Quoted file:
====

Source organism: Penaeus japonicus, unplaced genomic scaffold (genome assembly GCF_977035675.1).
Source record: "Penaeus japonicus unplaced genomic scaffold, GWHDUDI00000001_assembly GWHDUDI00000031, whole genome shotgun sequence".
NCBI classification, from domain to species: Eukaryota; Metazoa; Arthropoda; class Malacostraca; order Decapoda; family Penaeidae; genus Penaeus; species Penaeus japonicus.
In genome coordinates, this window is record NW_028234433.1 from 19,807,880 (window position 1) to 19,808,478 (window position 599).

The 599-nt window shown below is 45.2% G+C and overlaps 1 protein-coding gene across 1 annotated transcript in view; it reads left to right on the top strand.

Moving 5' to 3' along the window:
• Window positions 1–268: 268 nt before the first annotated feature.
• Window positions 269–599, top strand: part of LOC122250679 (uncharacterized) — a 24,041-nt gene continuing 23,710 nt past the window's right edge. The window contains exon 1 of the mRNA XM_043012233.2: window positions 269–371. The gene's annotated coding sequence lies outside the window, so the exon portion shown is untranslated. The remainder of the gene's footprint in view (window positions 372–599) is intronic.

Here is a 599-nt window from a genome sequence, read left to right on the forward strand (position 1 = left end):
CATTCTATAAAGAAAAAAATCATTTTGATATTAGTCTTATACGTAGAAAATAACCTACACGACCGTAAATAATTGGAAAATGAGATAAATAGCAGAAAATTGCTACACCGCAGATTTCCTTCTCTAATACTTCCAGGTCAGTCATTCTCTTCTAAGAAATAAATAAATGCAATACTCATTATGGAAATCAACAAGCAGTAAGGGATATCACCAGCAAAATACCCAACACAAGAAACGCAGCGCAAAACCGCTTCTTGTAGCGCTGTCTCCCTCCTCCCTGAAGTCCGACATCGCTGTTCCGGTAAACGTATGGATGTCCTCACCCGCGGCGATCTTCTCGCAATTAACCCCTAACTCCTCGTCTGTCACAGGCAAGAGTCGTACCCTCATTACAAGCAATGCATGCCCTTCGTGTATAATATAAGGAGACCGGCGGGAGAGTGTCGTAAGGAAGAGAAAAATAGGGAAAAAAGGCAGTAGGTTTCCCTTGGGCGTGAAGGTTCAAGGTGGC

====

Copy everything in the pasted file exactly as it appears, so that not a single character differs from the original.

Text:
Source organism: Penaeus japonicus, unplaced genomic scaffold (genome assembly GCF_977035675.1).
Source record: "Penaeus japonicus unplaced genomic scaffold, GWHDUDI00000001_assembly GWHDUDI00000031, whole genome shotgun sequence".
NCBI classification, from domain to species: Eukaryota; Metazoa; Arthropoda; class Malacostraca; order Decapoda; family Penaeidae; genus Penaeus; species Penaeus japonicus.
In genome coordinates, this window is record NW_028234433.1 from 19,807,880 (window position 1) to 19,808,478 (window position 599).

The 599-nt window shown below is 45.2% G+C and overlaps 1 protein-coding gene across 1 annotated transcript in view; it reads left to right on the top strand.

Moving 5' to 3' along the window:
• Window positions 1–268: 268 nt before the first annotated feature.
• Window positions 269–599, top strand: part of LOC122250679 (uncharacterized) — a 24,041-nt gene continuing 23,710 nt past the window's right edge. The window contains exon 1 of the mRNA XM_043012233.2: window positions 269–371. The gene's annotated coding sequence lies outside the window, so the exon portion shown is untranslated. The remainder of the gene's footprint in view (window positions 372–599) is intronic.

Here is a 599-nt window from a genome sequence, read left to right on the forward strand (position 1 = left end):
CATTCTATAAAGAAAAAAATCATTTTGATATTAGTCTTATACGTAGAAAATAACCTACACGACCGTAAATAATTGGAAAATGAGATAAATAGCAGAAAATTGCTACACCGCAGATTTCCTTCTCTAATACTTCCAGGTCAGTCATTCTCTTCTAAGAAATAAATAAATGCAATACTCATTATGGAAATCAACAAGCAGTAAGGGATATCACCAGCAAAATACCCAACACAAGAAACGCAGCGCAAAACCGCTTCTTGTAGCGCTGTCTCCCTCCTCCCTGAAGTCCGACATCGCTGTTCCGGTAAACGTATGGATGTCCTCACCCGCGGCGATCTTCTCGCAATTAACCCCTAACTCCTCGTCTGTCACAGGCAAGAGTCGTACCCTCATTACAAGCAATGCATGCCCTTCGTGTATAATATAAGGAGACCGGCGGGAGAGTGTCGTAAGGAAGAGAAAAATAGGGAAAAAAGGCAGTAGGTTTCCCTTGGGCGTGAAGGTTCAAGGTGGC